"Black Friday" was once known as the day that holiday shoppers rose before dawn to get in line at their favorite retailer for once-a-year discounts.
In recent years, however, Black Friday has morphed into a month-long retailing bacchanalia that's defined by extended in-store hours, Internet-only deals and smartphone-user specials.
The National Retail Federation estimates that 138 million shoppers will hit stores this weekend, and merchants hope that will signal a full-fledged return of reticent U.S. consumers.
After two straight seasons of lackluster holiday sales results, eager retailers used their best efforts to jumpstart this year's holiday shopping season, rolling out more Pre-Black Friday deals than ever before. Electronics specialist Newegg Inc. even held a "Black November" campaign starting after Halloween.
"This is our time of the year," said Toys "R" Us Chief Executive Officer Jerry Storch. "We know Christmas is competitive. We plan for it. We are aggressive and competitive with everyone."
Some of the biggest deals found on Black Friday advertisement Websites include a 40-inch LCD HDTV at Target Corp. (NYSE: TGT) for under $300 – a savings of $250 – and the Barnes & Noble Inc. (NYSE: BKS) NOOK eReader at Best Buy Co. Inc. (NYSE: BBY) for $99.99 – instead of its usual price of $150.
"Retailers are grasping for anything they can get," Farla Efros, senior vice president at consulting firm PwC, told MarketWatch. "Is Black Friday the silver bullet? No. It's a way to stimulate consumers to physically walk the doors in the hope they get the fever. If retailers miss the season, they are done for the year."
This year, more stores are opening their doors on Thursday – Thanksgiving Day -determined to be the first stop for holiday shoppers embarking on the biggest shopping weekend of the year. Sears Holdings Corp.'s (Nasdaq: SHLD) Sears and Kmart stores – as well as The Gap Inc.'s (NYSE: GPS) Old Navy chain – will all be open Thursday.
"Retailers are trying to be in front of customers 24/7," said Noam Paransky, retail strategist at Kurt Salmon Associates. "It's exploding this year."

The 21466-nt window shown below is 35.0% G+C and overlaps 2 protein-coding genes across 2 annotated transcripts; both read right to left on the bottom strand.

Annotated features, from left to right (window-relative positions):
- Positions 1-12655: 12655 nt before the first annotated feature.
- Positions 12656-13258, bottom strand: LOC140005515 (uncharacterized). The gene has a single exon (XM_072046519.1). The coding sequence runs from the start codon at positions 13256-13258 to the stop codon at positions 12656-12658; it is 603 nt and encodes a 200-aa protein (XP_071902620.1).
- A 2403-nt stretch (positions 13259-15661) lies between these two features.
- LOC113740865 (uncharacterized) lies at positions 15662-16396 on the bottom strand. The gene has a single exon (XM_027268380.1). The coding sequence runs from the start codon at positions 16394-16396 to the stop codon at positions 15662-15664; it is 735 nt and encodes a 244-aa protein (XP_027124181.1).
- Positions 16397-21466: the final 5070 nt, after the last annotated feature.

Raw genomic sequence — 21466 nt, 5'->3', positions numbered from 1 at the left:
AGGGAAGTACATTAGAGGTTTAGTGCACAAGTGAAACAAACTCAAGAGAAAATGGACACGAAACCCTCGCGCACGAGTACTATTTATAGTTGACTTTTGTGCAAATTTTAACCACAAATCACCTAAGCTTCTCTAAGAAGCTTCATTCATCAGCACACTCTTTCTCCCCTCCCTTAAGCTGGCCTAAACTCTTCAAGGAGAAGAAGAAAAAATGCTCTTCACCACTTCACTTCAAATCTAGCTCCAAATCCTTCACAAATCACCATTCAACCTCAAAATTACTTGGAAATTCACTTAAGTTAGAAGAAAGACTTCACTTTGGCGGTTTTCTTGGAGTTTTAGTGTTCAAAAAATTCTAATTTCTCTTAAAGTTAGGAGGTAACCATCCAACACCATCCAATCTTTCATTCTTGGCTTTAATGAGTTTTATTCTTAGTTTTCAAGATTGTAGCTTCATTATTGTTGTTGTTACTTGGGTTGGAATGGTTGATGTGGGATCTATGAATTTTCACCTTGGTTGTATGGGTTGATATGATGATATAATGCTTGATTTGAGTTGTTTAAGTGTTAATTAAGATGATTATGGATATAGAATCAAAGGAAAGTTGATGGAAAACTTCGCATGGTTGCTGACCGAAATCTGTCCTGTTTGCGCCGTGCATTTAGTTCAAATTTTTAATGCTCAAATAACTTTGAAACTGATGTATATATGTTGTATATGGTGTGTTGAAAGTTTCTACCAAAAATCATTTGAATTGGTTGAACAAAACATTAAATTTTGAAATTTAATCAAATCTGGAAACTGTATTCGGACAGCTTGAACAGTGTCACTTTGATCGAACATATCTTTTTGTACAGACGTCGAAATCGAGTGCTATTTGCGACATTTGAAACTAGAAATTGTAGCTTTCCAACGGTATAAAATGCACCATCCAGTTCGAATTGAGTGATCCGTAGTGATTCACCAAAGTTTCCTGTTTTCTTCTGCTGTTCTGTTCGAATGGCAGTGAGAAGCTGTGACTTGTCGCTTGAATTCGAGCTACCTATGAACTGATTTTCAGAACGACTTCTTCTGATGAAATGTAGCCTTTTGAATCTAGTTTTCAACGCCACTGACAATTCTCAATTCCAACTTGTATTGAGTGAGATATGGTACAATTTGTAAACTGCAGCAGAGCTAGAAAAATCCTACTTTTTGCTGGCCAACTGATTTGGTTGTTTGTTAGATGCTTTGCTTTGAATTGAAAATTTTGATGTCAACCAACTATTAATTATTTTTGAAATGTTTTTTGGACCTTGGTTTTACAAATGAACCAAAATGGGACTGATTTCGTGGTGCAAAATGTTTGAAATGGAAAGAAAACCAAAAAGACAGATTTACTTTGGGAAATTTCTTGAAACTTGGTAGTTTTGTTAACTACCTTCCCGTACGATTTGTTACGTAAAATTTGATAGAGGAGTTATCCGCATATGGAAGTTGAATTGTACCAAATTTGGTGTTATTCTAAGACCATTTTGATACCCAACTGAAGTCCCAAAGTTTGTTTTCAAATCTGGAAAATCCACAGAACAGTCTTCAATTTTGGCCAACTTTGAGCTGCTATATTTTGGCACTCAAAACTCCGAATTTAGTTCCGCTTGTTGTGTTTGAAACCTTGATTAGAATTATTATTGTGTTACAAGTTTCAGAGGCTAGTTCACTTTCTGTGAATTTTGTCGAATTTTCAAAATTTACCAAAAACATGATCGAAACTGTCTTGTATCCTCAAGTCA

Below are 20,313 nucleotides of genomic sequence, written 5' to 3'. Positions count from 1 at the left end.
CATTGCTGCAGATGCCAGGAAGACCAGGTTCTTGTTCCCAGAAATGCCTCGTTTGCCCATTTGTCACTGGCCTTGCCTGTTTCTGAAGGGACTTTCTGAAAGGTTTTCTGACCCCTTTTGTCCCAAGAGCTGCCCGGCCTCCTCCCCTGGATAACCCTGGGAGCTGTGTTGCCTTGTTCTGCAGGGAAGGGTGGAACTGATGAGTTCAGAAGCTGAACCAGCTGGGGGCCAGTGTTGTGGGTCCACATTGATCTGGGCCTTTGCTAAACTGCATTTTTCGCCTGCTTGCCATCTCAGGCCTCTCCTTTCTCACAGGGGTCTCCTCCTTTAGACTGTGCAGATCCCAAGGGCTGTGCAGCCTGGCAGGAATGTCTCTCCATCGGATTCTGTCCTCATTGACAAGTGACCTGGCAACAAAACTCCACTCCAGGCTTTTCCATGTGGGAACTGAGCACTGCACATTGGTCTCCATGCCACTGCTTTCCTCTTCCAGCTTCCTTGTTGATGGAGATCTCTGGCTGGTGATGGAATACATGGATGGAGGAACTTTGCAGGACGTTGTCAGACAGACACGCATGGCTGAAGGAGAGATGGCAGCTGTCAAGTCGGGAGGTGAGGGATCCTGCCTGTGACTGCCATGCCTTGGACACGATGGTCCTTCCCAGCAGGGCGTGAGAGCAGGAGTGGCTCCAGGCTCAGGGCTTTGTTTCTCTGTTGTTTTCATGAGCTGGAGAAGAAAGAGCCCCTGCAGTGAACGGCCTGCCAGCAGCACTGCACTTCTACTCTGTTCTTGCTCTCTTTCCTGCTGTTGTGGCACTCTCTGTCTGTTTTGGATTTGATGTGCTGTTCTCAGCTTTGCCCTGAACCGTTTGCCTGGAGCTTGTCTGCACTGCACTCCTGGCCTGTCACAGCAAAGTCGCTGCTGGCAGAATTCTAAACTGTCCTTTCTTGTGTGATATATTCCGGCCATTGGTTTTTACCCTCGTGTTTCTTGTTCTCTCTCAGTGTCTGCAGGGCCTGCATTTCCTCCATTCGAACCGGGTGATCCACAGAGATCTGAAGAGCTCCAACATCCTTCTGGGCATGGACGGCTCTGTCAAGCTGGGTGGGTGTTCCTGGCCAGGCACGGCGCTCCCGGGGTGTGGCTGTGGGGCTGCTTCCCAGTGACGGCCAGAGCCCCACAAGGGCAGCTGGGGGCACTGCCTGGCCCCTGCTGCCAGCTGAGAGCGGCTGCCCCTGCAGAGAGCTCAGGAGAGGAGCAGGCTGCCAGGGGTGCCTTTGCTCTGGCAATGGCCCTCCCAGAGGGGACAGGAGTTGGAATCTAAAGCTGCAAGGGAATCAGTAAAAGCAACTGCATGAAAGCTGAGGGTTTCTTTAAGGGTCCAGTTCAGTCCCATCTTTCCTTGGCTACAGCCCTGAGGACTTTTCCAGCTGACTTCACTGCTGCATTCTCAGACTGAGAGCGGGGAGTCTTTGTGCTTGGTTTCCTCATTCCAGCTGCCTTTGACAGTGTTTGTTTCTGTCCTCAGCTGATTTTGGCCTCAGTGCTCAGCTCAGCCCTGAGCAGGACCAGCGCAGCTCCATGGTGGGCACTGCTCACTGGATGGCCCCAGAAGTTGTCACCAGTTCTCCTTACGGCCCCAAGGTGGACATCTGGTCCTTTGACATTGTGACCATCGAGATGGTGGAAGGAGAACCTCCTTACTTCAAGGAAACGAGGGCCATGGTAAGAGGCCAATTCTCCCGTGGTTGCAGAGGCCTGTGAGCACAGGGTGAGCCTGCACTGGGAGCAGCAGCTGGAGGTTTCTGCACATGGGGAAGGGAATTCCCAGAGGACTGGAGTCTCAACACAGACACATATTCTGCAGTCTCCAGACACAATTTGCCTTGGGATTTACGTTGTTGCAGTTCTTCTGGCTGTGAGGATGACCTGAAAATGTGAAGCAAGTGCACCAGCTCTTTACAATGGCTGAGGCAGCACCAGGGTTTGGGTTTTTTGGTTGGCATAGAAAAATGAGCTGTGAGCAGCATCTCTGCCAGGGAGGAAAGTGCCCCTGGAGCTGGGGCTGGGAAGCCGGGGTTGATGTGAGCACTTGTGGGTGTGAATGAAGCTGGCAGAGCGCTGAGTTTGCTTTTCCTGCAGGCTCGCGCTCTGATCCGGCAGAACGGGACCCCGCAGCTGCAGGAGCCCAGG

This year also underscores the emergence of the "smartphone." Savvy, smartphone-equipped shoppers will be able to take advantage of mobile-only deals as they shop. New mobile applications allow customers to scan barcodes for more detailed pricing and product information, to "check in" as they enter a store to qualify for special over-the-phone coupons, and access inventories online when the most popular items are out of stock on shelves.
"It's about making it easier for customers," said Bridget Trask of relationship-management company Convergys Corp.'s (NYSE: CVG) retail products group. "The buyer has a lot of choices. It's hard to compete on just prices any more."
And competition among stores has been more intense than ever this year. Retailers most successful at raking in revenue this weekend could get back on track after a recession that sent many chains deep into the red.
This brings us to next week's Money Morning "Question of the Week:" What's your
"Black Friday" shopping plan? Are you heading out to stores – as early as Thanksgiving Day – or do you prefer to shop online? Have you already started holiday shopping using some of the Pre-Black-Friday specials? Is your smartphone playing a role in this year's holiday shopping?
Send your answers to email@example.com. We want to hear from you!
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News and Related Story Links:
- Money Morning:
Brick-and-Mortar Retailers Moving Business Online as Foot Traffic Declines
- The Associated Press:
Holiday shopping battle starts to get pitched
Black Friday deals hitting a fever pitch
- Money Morning News Archive:
Question of the Week Feature